Lalayag/Nalayag Monolith (Batangas)

It was yet another stressful week at work… Feeling the need for a weekly de-stressing activity, I found myself looking for a weekend event I could join in. There were a handful of choices actually – from beach getaways to out-of-town day tours to mountain climbing sprees. I just came from a weekend climb last time and I felt it wasn’t enough and so I opted to join another climb with random people.

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A newly opened mountain along the coast of Lobo, Batangas called Lalayag Monolith or Nalayag Peak — is making a buzz and is slowly luring a number of hiking enthusiasts. Since I like off-beaten destinations, I chose to do this climb with an Instagram friend. A day before the event, I tried to look for some articles about Lalayag but I didn’t find any except for a Facebook event page and a Youtube video. It wasn’t surprising since it just opened its doors to outdoor lovers late last year.

So I promised myself to make a write-up about it after yesterday’s climb. Here it goes. I hope this would help my friends who have been asking about this mountain since I posted a photo on my Instagram.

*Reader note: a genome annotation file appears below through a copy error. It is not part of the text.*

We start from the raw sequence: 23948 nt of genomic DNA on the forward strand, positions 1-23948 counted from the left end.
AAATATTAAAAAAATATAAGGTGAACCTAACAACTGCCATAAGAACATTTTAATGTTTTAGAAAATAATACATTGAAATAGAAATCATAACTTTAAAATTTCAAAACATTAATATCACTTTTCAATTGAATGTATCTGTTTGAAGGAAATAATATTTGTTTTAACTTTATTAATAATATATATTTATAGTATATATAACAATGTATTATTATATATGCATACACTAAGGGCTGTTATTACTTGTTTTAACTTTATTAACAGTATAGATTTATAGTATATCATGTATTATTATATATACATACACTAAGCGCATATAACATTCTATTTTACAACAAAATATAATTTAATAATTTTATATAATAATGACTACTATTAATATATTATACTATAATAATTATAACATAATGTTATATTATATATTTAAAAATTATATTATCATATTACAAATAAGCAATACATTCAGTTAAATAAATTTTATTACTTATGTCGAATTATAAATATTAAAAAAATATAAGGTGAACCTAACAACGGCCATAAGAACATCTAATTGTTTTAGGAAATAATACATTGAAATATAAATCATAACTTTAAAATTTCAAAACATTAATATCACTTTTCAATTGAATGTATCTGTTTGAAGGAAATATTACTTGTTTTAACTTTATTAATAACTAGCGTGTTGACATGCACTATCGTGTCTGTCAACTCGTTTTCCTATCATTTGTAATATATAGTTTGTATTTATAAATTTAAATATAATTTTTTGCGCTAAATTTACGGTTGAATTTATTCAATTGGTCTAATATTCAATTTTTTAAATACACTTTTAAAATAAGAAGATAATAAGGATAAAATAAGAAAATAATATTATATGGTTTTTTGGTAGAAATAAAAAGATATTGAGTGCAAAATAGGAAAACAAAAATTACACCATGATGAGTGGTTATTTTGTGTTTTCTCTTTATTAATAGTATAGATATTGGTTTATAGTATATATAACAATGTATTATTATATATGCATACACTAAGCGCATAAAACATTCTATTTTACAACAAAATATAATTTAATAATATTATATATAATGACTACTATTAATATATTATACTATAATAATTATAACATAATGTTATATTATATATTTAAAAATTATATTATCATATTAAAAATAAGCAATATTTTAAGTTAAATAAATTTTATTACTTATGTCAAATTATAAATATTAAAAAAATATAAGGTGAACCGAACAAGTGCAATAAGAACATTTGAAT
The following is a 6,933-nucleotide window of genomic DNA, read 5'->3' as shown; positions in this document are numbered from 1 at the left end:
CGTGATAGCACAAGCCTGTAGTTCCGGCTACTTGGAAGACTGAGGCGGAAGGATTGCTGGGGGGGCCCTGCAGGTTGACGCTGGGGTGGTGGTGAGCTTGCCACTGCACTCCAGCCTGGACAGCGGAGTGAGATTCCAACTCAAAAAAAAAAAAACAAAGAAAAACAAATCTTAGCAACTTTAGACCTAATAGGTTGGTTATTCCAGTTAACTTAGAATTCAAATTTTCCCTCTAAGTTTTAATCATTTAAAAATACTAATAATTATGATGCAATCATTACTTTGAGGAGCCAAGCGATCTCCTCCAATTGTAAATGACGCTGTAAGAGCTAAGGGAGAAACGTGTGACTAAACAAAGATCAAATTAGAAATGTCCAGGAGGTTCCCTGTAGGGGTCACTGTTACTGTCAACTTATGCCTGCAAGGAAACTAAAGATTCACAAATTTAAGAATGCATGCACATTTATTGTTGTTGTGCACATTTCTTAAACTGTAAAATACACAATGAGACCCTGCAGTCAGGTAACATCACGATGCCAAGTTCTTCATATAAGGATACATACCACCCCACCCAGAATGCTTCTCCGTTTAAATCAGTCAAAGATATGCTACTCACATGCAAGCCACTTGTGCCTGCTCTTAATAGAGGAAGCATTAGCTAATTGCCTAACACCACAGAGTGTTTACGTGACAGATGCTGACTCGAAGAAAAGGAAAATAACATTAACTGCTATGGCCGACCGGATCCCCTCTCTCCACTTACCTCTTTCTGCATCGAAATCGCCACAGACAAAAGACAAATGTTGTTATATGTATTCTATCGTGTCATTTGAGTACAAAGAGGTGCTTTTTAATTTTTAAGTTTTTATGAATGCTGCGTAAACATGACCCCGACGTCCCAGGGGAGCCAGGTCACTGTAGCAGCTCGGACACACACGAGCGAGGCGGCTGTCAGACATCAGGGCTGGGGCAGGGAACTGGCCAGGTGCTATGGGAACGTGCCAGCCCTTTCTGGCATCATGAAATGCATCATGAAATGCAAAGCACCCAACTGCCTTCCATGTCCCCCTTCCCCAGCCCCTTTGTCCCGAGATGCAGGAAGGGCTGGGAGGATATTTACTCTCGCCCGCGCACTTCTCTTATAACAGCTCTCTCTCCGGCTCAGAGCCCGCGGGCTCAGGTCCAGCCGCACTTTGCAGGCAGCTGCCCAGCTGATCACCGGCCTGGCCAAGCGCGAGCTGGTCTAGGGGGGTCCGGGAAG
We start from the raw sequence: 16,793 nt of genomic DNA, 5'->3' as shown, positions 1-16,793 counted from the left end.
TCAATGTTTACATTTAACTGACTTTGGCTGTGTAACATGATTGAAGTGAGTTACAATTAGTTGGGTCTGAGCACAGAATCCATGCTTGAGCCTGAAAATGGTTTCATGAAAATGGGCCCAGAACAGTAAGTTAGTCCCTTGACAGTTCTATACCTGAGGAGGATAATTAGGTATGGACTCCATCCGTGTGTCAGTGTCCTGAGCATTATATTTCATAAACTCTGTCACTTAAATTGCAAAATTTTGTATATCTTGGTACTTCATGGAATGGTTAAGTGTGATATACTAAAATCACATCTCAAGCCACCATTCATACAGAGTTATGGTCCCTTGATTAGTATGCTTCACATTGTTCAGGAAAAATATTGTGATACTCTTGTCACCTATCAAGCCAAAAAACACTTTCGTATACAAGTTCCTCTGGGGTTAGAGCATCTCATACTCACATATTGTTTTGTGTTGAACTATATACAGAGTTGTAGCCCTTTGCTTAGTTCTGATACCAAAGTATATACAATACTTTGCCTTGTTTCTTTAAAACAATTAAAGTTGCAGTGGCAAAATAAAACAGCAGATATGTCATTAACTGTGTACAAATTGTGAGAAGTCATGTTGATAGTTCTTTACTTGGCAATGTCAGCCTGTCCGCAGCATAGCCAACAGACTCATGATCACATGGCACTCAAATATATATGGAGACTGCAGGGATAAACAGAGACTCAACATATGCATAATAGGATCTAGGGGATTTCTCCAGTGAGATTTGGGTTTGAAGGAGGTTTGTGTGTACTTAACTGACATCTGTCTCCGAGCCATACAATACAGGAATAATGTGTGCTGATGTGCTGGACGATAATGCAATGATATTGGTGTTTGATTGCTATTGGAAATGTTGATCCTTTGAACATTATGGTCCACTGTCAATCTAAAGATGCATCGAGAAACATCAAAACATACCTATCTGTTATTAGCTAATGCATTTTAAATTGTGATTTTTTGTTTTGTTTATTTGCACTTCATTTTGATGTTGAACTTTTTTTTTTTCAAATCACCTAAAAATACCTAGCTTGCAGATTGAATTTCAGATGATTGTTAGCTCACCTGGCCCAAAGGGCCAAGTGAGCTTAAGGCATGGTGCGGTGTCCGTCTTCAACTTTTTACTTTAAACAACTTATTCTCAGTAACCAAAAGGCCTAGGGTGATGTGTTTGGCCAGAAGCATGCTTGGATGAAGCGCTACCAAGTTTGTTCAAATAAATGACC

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Lalayag (or Nalayag) Monolith is actually a rock formation with three peaks. It is part of a mountain in Lobo town of Batangas called Mount Masalukot. (FYI: Lalayag came from the Filipino word “layag” meaning sail, like that of a boat because it looks like one; while Masalukot comes from the local term “salakot” a kind of hat).

This was our itinerary:
01:00 am – meet-up at Kia Theater in Cubao (near Gateway) – pretty early, I know…
02:00 am – expected time of departure to Lobo, Batangas
04:30 am – expected time of arrival in Lobo Municipality
* Here, one has to register at the Police Station and have a group photo (yes, they require visitors to have a group photo); in case you need to buy anything,  there is a 711 store near the plaza. Then off we go to Sitio Balibago (which is the jump off of the climb).

05:30 am – expected time of arrival at Sitio Balibago (where one registers again) and guides are obtained. There are several stores in here so you can actually buy some trail food.
06:00 am – Start of Trek (There is a water source along the way, ask the guide about it). It’s pretty easy if you ask me, and the only thing that could possibly make the walk a bit challenging is when the sun is already up as this part of the trek is quite exposed (so better start your climb early).